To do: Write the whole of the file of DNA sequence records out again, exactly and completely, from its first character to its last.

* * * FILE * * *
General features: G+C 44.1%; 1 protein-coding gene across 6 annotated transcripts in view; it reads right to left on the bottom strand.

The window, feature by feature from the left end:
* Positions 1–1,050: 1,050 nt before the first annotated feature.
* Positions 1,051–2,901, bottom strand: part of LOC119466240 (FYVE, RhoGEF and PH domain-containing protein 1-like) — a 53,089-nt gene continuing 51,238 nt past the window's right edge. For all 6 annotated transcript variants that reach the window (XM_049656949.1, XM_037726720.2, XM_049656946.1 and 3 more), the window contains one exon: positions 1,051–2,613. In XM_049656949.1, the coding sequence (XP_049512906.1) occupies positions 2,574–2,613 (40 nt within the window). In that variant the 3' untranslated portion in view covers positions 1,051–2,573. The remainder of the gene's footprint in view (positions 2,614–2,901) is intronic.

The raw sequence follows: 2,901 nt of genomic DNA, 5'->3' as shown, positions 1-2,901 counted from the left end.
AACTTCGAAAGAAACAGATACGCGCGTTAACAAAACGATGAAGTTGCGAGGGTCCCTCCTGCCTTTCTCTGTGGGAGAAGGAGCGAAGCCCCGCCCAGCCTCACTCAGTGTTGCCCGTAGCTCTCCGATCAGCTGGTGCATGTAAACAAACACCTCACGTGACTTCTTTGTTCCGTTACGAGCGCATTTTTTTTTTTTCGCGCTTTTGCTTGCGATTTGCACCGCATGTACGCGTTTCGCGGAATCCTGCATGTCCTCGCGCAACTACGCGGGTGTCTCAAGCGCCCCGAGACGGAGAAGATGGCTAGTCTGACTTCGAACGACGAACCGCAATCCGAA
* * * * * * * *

General features: G+C 44.1%; 1 protein-coding gene across 6 annotated transcripts in view; it reads right to left on the bottom strand.

The window, feature by feature from the left end:
* Positions 1–1,050: 1,050 nt before the first annotated feature.
* Positions 1,051–2,901, bottom strand: part of LOC119466240 (FYVE, RhoGEF and PH domain-containing protein 1-like) — a 53,089-nt gene continuing 51,238 nt past the window's right edge. For all 6 annotated transcript variants that reach the window (XM_049656949.1, XM_037726720.2, XM_049656946.1 and 3 more), the window contains one exon: positions 1,051–2,613. In XM_049656949.1, the coding sequence (XP_049512906.1) occupies positions 2,574–2,613 (40 nt within the window). In that variant the 3' untranslated portion in view covers positions 1,051–2,573. The remainder of the gene's footprint in view (positions 2,614–2,901) is intronic.

The raw sequence follows: 2,901 nt of genomic DNA, 5'->3' as shown, positions 1-2,901 counted from the left end.
AACTTCGAAAGAAACAGATACGCGCGTTAACAAAACGATGAAGTTGCGAGGGTCCCTCCTGCCTTTCTCTGTGGGAGAAGGAGCGAAGCCCCGCCCAGCCTCACTCAGTGTTGCCCGTAGCTCTCCGATCAGCTGGTGCATGTAAACAAACACCTCACGTGACTTCTTTGTTCCGTTACGAGCGCATTTTTTTTTTTTCGCGCTTTTGCTTGCGATTTGCACCGCATGTACGCGTTTCGCGGAATCCTGCATGTCCTCGCGCAACTACGCGGGTGTCTCAAGCGCCCCGAGACGGAGAAGATGGCTAGTCTGACTTCGAACGACGAACCGCAATCCGAA